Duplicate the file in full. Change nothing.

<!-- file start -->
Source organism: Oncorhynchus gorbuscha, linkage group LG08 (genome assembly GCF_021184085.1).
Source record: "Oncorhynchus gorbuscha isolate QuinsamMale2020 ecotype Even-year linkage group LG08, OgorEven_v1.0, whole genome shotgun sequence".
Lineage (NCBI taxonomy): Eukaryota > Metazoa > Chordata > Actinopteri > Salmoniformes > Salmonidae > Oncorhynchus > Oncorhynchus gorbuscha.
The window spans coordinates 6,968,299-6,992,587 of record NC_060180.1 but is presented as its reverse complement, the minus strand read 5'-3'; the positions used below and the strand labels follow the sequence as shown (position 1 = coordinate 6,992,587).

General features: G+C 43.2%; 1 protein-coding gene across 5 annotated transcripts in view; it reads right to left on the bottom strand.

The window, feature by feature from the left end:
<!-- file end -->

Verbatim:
Source organism: Oncorhynchus gorbuscha, linkage group LG08 (genome assembly GCF_021184085.1).
Source record: "Oncorhynchus gorbuscha isolate QuinsamMale2020 ecotype Even-year linkage group LG08, OgorEven_v1.0, whole genome shotgun sequence".
Lineage (NCBI taxonomy): Eukaryota > Metazoa > Chordata > Actinopteri > Salmoniformes > Salmonidae > Oncorhynchus > Oncorhynchus gorbuscha.
The window spans coordinates 6,968,299-6,992,587 of record NC_060180.1 but is presented as its reverse complement, the minus strand read 5'-3'; the positions used below and the strand labels follow the sequence as shown (position 1 = coordinate 6,992,587).

General features: G+C 43.2%; 1 protein-coding gene across 5 annotated transcripts in view; it reads right to left on the bottom strand.

The window, feature by feature from the left end: